As Talwars go home, questions loom over CBI and CBI courts

There cannot be any closure to the Arushi Talwar case till corrective steps are taken to ensure that such miscarriage of justice never takes place again

Photo by Sunil Saxena/Hindustan Times via Getty Images
Photo by Sunil Saxena/Hindustan Times via Getty Images

Uttam Sengupta

Journalist and TV anchor Nalini Singh had the most intriguing tale to tell when I was looking into the Arushi Talwar murder case for Outlook magazine. Singh, sister of Arun Shourie, ran a Nepali TV channel from Delhi and vividly remembered a CBI Inspector visiting her office a few weeks after the Central Bureau of Investigation (CBI) had taken over the investigation.

The CBI Inspector wanted to verify if the channel had played some Nepali film songs on the night Arushi was killed. What was the programme on air around or after midnight ? Under the law, TV channels are required to retain footage for a certain period and she was able to produce the footage and confirm that yes, the songs in question were indeed played on that fateful night around midnight.

Curious, she asked why the CBI was interested in the programme and was told that the three assistants of the Talwars, including Krishna and Rajkumar, had confessed that they had gathered in the servant’s quarter of Hemraj on that night for a drinking binge. The TV was on and they hummed the popular film songs while having their drink. The CBI Inspector told Nalini Singh that they had confessed that they had killed Hemraj who objected to one of them making lewd comments about the teenaged girl. While what followed next was not disclosed to Singh, the impression given was that the trio had killed Arushi as well.

She was, therefore, surprised when a few months down the line, the CBI team was disbanded and the central agency began leaking that the parents were the prime suspects. Nalini Singh, a feisty lady if there was one, remembered that shortly thereafter she had buttonholed the then CBI director at a party and asked what made the agency to gloss over its earlier findings. Ashwini Kumar, she said, was evasive but said firmly that the parents indeed were the killers.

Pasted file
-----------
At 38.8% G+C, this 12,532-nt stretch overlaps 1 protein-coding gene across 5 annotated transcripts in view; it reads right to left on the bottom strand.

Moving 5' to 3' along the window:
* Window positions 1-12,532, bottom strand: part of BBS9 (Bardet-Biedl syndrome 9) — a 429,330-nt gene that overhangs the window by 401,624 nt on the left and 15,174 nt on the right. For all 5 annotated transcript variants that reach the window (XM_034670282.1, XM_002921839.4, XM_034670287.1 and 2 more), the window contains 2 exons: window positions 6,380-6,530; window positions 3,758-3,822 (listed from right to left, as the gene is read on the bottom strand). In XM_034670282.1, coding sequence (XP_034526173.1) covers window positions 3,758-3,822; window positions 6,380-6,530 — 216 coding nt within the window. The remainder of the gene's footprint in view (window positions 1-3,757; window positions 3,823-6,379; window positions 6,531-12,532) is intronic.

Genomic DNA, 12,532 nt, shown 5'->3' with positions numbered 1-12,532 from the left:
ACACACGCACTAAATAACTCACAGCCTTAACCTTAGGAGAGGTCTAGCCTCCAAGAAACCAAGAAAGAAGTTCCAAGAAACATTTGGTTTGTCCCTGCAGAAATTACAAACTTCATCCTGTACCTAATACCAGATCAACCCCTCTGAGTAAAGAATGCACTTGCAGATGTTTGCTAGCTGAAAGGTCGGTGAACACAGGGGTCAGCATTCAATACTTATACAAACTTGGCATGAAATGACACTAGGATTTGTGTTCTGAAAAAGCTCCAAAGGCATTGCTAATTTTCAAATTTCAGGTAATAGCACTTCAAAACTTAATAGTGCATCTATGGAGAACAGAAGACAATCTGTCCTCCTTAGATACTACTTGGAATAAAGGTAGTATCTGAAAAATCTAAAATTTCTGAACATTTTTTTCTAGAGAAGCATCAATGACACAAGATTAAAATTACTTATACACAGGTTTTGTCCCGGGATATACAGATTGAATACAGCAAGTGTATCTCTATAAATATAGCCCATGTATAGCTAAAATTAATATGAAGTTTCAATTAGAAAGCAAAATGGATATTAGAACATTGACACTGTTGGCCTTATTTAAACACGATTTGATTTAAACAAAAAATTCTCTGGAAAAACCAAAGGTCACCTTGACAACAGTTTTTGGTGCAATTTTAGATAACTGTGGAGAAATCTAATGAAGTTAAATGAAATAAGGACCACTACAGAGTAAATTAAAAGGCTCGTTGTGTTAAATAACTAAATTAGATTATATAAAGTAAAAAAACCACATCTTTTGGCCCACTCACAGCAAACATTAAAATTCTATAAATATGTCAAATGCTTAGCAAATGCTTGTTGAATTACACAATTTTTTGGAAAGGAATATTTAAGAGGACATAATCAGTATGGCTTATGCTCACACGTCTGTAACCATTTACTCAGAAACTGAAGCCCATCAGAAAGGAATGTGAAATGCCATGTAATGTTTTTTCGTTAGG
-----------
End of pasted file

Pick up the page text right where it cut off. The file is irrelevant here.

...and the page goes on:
The investigation was still going on and yet the CBI director was convinced about the identity of the killers. Not surprisingly, the investigators would have known about the thinking of the CBI director and possibly went out of their way to build up a case against the parents.

The Investigating Officer of the CBI, late AGL Kaul, was particularly single-minded and vicious, showed the documents. He is the one who ‘swapped’ the forensic report on the pillow cover recovered from one of the Assistant’s room. There were other instances when he appeared to be going overboard. Why would he do it ?

The question kept nagging me and during one of my meetings with the Talwars I blurted it out. Why would the CBI Inspector try to fix them, I asked. They looked blankly at me. Dr Rajesh Talwar made it obvious that he did not find the question worth replying. It was Nupur Talwar who suddenly darted a look at her husband before saying in a rush, “ I had once called him a liar before others and he had reacted violently.” So, that was a possible reason for Kaul to do what he did, I thought.

Even otherwise, the CBI’s theory made little sense. Assuming Dr Talwar did see Hemraj and his daughter in a compromising position and flew into a rage, what would have been his next move ? The CBI and the CBI court wanted everyone to believe that Dr Talwar used a surgical equipment and/ or a golf club to kill both. Besides the fact that Hemraj’s blood was not found in Arushi’s room, how much time would it have taken Dr Talwar to fetch the surgical equipment or the golf club ? And would Hemraj and Arushi have waited for him to return and kill them ?

It was a bizarre theory that challenged common sense. But large sections of the media, particularly TV channels, disgraced themselves by not raising even obvious doubts.

Finally, Narco tests are not admissible as evidence. But the record shows that all the three assistants were subjected to the tests by the CBI in three different cities by three different teams. Bengaluru and Ahmedabad were two of the cities, I recall. And yet, all three gave similar replies to identical questions. But this was neither acted upon nor did the CBI ever draw attention to it.

As the Talwars walk out of Dasna jail in Ghaziabad, the CBI, the media and the judiciary have plenty of soul-searching to do. The behaviour of the CBI judge in particular needs to be explored further. While CBI courts were set up to fast track trials, effectively these courts often behave as extensions of the central agency. I will not be surprised if some of them accept the help of the CBI in getting railway reservations, a vehicle or accommodation at guesthouses. In return they might be willing to be influenced by the agency’s line of investigation.

In an unjust world, blessed are they who secure justice. Life for Talwars will never be the same. But let us hope they will be able to begin life afresh.

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Published: 16 Oct 2017, 1:21 PM